• Subject: Re: Pointer not set on returning from an RPG procedure to a
  • From: Jim Langston <jlangston@xxxxxxxxxxxxxxxx>
  • Date: Thu, 06 Jan 2000 13:11:18 -0800
  • Organization: Conex Global Logistics Services, Inc.

Reading the posts on midrange.com that were pointed to,
it seems this is a problem only with 1 byte return values.  It
would appear that they are translated to integers.  Accordingly,
fastest solution is to return 2 bytes.


Jim Langston

AS400MAIL@smtpmail.nationcredit.com wrote:

>      The following answer is directly from "Programming in RPG IV" by Judy
>      Yaeger, page 222-3
>      RPGIV includes 2 kinds of pointer data types:  basing pointers and
>      procedure pointers...  Basing pointers reference storage locations of
>      variables while procedure pointers reference storage locations of
>      program modules.
>      Both basing and procedure pointers are type *, with a fixed length of
>      16 bytes.
>      Hope this helps...
>      Bob Arlia, Nationwide Credit Inc.
> ______________________________ Reply Separator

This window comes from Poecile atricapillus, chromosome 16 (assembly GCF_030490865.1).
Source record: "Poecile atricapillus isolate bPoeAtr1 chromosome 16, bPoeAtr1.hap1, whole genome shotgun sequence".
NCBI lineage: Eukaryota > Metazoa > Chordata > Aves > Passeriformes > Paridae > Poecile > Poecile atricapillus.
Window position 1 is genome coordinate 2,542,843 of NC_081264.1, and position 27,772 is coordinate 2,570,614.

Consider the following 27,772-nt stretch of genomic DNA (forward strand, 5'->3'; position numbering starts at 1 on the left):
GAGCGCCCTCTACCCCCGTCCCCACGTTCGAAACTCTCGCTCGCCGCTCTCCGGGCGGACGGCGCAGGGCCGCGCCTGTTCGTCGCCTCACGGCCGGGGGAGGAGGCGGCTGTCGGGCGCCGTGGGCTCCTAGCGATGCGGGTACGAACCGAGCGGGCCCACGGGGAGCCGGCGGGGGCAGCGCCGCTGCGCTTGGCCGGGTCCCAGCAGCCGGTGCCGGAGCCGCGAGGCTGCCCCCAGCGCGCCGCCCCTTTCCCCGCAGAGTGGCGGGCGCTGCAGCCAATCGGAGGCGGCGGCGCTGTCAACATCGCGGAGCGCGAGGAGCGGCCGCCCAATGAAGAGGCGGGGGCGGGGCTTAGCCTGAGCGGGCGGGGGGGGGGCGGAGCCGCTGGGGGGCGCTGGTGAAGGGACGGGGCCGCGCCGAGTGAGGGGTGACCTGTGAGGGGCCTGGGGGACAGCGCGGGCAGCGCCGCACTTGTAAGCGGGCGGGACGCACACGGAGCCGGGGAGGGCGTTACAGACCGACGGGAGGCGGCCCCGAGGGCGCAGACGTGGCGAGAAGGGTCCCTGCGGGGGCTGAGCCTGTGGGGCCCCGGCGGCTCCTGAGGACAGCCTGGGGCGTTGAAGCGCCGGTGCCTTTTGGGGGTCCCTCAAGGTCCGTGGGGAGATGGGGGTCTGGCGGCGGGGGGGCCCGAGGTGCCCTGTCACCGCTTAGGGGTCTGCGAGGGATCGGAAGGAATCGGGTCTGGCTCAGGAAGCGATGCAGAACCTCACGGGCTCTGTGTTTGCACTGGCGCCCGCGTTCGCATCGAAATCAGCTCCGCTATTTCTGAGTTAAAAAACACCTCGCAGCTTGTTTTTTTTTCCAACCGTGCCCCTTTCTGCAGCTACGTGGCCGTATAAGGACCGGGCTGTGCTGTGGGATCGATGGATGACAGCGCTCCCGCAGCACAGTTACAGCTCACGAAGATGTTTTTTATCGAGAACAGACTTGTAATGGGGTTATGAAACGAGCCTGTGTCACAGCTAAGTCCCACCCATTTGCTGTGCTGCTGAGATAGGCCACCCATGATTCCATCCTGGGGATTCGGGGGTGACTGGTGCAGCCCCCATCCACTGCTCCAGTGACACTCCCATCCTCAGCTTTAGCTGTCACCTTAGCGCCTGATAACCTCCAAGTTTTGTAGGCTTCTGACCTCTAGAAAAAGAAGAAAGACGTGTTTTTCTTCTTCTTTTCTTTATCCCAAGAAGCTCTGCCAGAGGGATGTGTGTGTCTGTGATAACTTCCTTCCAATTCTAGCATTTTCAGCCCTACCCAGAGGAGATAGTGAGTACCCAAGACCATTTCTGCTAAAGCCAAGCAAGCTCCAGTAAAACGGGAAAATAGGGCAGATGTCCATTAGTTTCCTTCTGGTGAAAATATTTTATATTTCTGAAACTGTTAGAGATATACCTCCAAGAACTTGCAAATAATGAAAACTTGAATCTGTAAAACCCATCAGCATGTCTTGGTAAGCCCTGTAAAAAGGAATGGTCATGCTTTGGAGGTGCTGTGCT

> Subject: Pointer not set on returning from an RPG procedure to a CL o
> Author:  MIDRANGE-L@midrange.com at unix
> Date:    1/6/2000 12:36 PM
> Hi all.
> This is weird.
> I was typing up this message, and before I completed it, I tried
> something out which fixed the problem.  But I thought I'd share it with
> the list anyway, as I don't understand it.
> Here's my original question:
> I have a simple RPG procedure which returns a one-character value (*on
> or *off, but that doesn't seem to be relevant, as I get the same problem
> if I code a literal '1' or '0').  I'm calling it from a CL procedure,
> using CALLPRC with the RTNVAL parameter.  The field for RTNVAL is
> defined as *CHAR 1.
> I get MCH3601, pointer not set for location referenced, on the RETURN
> opcode.  Neither debug nor a dump tells me anything.
> We are on V4R3.  Anybody got any ideas?
> *** End of original question ***
> And then I prompted CALLPRC and hit help on RTNVAL; it mentioned the
> return value being 'aligned on a sixteen-byte boundary'.  So on an
> impulse I redefined my return value field as *char 16.  And it worked.
> I've come across this 'aligned on a sixteen-byte boundary' expression
> before, and never understood it; I eventually had concluded that it was
> a fancy way of saying pointers are sixteen bytes long; but I see that
> there's more to it than that.  Can anybody explain what's going on here?
> Cheers,
> Martin.

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